Radiation therapy, or radiotherapy, is a cancer treatment that uses high-energy radiation to kill cancer cells and shrink tumors.
The radiation may be delivered externally or internally.
External radiation therapy
External beam radiation therapy is the most common type of radiation therapy. It uses a linear accelerator machine to deliver a high dose of radiation to the affected area. The device aims the radiation beams at the tumor from different angles to minimize damage to healthy tissue. Treatment is usually given five days a week for several weeks.
Internal radiation therapy
Internal radiation therapy, or brachytherapy, involves placing radioactive material inside the body near the tumor. This allows a higher radiation dose to be delivered to the tumor while minimizing exposure to healthy tissue. The radioactive material may be in the form of seeds, wires, or tubes placed inside the body for a short time.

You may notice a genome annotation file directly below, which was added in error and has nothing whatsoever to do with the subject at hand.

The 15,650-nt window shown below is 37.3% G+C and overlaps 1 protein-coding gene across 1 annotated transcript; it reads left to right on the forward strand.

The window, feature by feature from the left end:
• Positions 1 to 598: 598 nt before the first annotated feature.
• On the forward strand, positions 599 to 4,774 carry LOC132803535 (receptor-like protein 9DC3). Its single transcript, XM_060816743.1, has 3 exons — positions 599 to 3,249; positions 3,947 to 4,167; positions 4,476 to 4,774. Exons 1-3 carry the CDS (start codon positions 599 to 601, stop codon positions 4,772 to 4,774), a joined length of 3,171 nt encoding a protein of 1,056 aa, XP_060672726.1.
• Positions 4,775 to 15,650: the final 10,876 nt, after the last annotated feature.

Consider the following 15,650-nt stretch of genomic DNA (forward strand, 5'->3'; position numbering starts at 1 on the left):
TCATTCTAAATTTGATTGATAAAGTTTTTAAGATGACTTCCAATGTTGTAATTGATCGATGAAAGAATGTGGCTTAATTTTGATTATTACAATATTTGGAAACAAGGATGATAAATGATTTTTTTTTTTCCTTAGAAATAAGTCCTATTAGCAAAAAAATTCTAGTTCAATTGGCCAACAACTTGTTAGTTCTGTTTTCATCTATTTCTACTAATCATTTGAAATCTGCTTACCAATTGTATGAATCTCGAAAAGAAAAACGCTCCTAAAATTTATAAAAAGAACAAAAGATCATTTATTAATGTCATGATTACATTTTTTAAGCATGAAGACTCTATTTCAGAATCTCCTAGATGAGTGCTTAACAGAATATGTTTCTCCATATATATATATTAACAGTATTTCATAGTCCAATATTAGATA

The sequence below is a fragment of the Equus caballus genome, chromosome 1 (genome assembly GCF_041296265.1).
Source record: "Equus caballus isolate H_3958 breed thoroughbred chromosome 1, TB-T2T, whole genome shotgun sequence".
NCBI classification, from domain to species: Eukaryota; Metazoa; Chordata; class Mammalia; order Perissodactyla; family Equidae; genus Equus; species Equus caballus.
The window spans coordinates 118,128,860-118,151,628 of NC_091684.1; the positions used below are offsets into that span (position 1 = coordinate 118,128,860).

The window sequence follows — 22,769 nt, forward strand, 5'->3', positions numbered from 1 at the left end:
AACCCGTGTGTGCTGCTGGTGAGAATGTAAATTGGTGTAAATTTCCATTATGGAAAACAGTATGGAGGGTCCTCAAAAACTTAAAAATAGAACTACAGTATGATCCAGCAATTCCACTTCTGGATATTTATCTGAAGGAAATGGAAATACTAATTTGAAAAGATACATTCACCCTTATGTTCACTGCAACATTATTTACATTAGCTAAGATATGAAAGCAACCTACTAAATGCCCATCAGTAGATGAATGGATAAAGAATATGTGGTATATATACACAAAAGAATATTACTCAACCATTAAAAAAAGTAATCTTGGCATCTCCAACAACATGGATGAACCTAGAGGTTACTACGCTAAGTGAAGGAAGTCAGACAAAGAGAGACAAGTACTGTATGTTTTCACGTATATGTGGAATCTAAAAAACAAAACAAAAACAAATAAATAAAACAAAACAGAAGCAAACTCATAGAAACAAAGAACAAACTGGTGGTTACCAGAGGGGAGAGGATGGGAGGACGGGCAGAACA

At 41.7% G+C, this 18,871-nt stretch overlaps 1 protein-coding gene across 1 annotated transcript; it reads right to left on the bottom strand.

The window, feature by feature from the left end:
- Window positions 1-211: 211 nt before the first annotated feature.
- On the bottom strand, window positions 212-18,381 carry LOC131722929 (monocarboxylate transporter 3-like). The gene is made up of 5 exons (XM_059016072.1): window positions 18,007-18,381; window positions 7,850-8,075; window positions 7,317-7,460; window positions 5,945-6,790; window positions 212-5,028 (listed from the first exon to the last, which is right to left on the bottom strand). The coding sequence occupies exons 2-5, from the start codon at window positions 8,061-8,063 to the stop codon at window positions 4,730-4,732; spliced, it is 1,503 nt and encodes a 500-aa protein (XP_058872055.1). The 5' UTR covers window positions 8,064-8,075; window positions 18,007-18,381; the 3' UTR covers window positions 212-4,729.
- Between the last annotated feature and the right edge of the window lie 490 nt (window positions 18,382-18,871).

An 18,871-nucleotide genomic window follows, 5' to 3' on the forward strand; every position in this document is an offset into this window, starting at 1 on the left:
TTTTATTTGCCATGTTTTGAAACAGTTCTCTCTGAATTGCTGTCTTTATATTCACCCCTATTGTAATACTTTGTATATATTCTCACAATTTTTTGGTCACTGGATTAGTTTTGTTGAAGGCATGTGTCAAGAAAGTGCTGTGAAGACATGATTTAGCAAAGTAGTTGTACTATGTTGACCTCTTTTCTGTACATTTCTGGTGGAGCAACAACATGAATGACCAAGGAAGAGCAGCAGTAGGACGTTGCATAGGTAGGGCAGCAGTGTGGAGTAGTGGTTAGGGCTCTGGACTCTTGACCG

Radiation therapy can cause side effects, such as fatigue, skin irritation, and nausea, but these usually go away once treatment is completed. In rare cases, radiation therapy can cause long-term side effects, such as secondary cancers or organ damage. The risk of side effects depends on the type of radiation therapy, the dose, and the tumor’s location. Your healthcare team will work with you to manage any side effects and monitor your progress during and after treatment.